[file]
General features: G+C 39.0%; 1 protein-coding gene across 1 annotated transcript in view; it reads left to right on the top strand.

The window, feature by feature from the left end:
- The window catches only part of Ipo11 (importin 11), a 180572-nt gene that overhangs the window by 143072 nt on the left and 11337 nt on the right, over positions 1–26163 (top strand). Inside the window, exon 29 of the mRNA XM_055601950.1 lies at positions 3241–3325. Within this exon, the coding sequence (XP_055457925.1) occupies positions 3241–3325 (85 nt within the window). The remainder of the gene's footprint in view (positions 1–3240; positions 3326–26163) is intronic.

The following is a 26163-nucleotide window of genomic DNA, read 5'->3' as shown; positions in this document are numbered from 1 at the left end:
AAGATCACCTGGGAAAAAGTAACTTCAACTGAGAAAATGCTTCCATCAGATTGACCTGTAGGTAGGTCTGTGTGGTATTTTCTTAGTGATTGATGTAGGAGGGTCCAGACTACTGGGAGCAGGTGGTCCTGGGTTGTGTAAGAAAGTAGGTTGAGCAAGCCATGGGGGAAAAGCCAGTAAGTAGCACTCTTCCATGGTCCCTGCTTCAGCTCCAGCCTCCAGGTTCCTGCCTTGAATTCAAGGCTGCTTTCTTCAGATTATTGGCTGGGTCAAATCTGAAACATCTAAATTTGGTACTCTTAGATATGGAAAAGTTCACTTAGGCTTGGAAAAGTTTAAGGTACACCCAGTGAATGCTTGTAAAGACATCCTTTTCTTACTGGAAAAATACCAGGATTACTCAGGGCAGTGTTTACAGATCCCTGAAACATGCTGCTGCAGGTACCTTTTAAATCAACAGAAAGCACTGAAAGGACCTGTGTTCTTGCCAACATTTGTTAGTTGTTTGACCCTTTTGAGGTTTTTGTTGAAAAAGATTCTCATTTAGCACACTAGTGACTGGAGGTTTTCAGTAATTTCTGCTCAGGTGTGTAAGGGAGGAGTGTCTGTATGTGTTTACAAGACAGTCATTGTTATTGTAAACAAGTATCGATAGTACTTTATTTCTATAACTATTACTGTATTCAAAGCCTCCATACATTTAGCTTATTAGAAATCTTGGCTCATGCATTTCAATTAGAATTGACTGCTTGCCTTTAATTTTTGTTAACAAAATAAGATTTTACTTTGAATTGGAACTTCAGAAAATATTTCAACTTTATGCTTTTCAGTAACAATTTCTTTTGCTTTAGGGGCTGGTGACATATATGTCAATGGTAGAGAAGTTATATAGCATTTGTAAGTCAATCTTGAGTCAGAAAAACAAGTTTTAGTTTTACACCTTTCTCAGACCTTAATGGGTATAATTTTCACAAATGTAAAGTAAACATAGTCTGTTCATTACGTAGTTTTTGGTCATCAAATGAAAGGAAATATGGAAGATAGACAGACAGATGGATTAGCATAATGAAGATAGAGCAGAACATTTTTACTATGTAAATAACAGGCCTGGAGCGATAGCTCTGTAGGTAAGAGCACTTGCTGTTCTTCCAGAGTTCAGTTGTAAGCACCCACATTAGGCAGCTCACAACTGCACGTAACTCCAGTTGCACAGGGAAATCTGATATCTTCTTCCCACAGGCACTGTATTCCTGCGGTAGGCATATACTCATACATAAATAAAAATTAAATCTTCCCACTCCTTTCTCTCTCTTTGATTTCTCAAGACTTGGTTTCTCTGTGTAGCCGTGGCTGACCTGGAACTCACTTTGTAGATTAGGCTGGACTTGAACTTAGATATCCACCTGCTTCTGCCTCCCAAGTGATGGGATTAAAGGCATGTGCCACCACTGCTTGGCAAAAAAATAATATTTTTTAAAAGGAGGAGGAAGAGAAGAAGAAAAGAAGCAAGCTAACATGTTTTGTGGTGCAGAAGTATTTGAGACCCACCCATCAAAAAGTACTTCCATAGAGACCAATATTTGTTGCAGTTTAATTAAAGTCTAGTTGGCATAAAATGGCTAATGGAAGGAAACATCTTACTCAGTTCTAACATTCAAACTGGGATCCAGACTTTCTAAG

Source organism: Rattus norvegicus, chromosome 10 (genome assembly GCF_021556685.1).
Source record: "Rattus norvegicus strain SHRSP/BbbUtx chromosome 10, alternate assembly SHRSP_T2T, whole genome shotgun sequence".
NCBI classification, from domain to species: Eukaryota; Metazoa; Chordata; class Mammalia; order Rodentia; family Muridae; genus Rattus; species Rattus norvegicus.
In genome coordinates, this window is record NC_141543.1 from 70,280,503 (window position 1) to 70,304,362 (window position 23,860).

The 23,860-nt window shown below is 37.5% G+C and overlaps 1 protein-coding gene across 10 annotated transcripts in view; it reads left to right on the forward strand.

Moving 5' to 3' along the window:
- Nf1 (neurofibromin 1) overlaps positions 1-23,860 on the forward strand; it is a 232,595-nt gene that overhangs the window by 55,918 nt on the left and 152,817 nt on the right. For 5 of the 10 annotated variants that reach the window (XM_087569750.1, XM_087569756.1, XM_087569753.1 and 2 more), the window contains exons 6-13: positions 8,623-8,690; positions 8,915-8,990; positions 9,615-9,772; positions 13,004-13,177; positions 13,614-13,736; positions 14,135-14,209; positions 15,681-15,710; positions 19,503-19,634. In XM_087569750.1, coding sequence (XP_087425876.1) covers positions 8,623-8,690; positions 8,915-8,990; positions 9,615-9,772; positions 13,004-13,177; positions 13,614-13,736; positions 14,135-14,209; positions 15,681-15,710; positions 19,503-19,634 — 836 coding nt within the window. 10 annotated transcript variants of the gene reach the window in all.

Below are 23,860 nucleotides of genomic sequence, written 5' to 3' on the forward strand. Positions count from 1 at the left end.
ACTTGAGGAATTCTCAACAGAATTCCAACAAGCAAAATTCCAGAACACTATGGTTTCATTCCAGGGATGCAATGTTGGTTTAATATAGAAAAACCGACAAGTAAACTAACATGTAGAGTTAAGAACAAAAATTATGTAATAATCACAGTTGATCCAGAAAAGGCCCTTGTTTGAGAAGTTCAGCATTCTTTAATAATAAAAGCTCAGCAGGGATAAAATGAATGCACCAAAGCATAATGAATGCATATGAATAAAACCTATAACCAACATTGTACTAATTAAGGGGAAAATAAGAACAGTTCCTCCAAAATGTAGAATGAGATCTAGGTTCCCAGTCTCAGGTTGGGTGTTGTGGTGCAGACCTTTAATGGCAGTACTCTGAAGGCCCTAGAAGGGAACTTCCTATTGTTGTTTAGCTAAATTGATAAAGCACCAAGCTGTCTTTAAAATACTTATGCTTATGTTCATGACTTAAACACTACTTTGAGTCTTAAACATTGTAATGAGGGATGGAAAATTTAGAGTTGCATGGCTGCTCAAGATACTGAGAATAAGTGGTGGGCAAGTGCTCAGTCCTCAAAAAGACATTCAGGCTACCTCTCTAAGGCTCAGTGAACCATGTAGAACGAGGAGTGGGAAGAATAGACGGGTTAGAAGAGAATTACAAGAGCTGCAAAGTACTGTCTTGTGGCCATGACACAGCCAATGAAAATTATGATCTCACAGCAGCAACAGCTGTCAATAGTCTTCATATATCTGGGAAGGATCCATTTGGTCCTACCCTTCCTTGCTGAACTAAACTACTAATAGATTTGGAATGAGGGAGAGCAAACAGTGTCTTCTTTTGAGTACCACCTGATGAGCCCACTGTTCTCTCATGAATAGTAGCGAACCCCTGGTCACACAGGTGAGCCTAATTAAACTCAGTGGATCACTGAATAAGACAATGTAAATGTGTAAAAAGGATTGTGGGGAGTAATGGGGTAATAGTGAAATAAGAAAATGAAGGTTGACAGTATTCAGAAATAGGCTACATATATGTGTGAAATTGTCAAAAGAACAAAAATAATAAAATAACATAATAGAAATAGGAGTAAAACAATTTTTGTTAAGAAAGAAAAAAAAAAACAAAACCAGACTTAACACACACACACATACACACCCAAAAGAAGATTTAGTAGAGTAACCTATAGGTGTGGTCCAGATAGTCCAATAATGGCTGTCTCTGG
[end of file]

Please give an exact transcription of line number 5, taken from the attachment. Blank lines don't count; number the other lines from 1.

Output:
AAGATCACCTGGGAAAAAGTAACTTCAACTGAGAAAATGCTTCCATCAGATTGACCTGTAGGTAGGTCTGTGTGGTATTTTCTTAGTGATTGATGTAGGAGGGTCCAGACTACTGGGAGCAGGTGGTCCTGGGTTGTGTAAGAAAGTAGGTTGAGCAAGCCATGGGGGAAAAGCCAGTAAGTAGCACTCTTCCATGGTCCCTGCTTCAGCTCCAGCCTCCAGGTTCCTGCCTTGAATTCAAGGCTGCTTTCTTCAGATTATTGGCTGGGTCAAATCTGAAACATCTAAATTTGGTACTCTTAGATATGGAAAAGTTCACTTAGGCTTGGAAAAGTTTAAGGTACACCCAGTGAATGCTTGTAAAGACATCCTTTTCTTACTGGAAAAATACCAGGATTACTCAGGGCAGTGTTTACAGATCCCTGAAACATGCTGCTGCAGGTACCTTTTAAATCAACAGAAAGCACTGAAAGGACCTGTGTTCTTGCCAACATTTGTTAGTTGTTTGACCCTTTTGAGGTTTTTGTTGAAAAAGATTCTCATTTAGCACACTAGTGACTGGAGGTTTTCAGTAATTTCTGCTCAGGTGTGTAAGGGAGGAGTGTCTGTATGTGTTTACAAGACAGTCATTGTTATTGTAAACAAGTATCGATAGTACTTTATTTCTATAACTATTACTGTATTCAAAGCCTCCATACATTTAGCTTATTAGAAATCTTGGCTCATGCATTTCAATTAGAATTGACTGCTTGCCTTTAATTTTTGTTAACAAAATAAGATTTTACTTTGAATTGGAACTTCAGAAAATATTTCAACTTTATGCTTTTCAGTAACAATTTCTTTTGCTTTAGGGGCTGGTGACATATATGTCAATGGTAGAGAAGTTATATAGCATTTGTAAGTCAATCTTGAGTCAGAAAAACAAGTTTTAGTTTTACACCTTTCTCAGACCTTAATGGGTATAATTTTCACAAATGTAAAGTAAACATAGTCTGTTCATTACGTAGTTTTTGGTCATCAAATGAAAGGAAATATGGAAGATAGACAGACAGATGGATTAGCATAATGAAGATAGAGCAGAACATTTTTACTATGTAAATAACAGGCCTGGAGCGATAGCTCTGTAGGTAAGAGCACTTGCTGTTCTTCCAGAGTTCAGTTGTAAGCACCCACATTAGGCAGCTCACAACTGCACGTAACTCCAGTTGCACAGGGAAATCTGATATCTTCTTCCCACAGGCACTGTATTCCTGCGGTAGGCATATACTCATACATAAATAAAAATTAAATCTTCCCACTCCTTTCTCTCTCTTTGATTTCTCAAGACTTGGTTTCTCTGTGTAGCCGTGGCTGACCTGGAACTCACTTTGTAGATTAGGCTGGACTTGAACTTAGATATCCACCTGCTTCTGCCTCCCAAGTGATGGGATTAAAGGCATGTGCCACCACTGCTTGGCAAAAAAATAATATTTTTTAAAAGGAGGAGGAAGAGAAGAAGAAAAGAAGCAAGCTAACATGTTTTGTGGTGCAGAAGTATTTGAGACCCACCCATCAAAAAGTACTTCCATAGAGACCAATATTTGTTGCAGTTTAATTAAAGTCTAGTTGGCATAAAATGGCTAATGGAAGGAAACATCTTACTCAGTTCTAACATTCAAACTGGGATCCAGACTTTCTAAG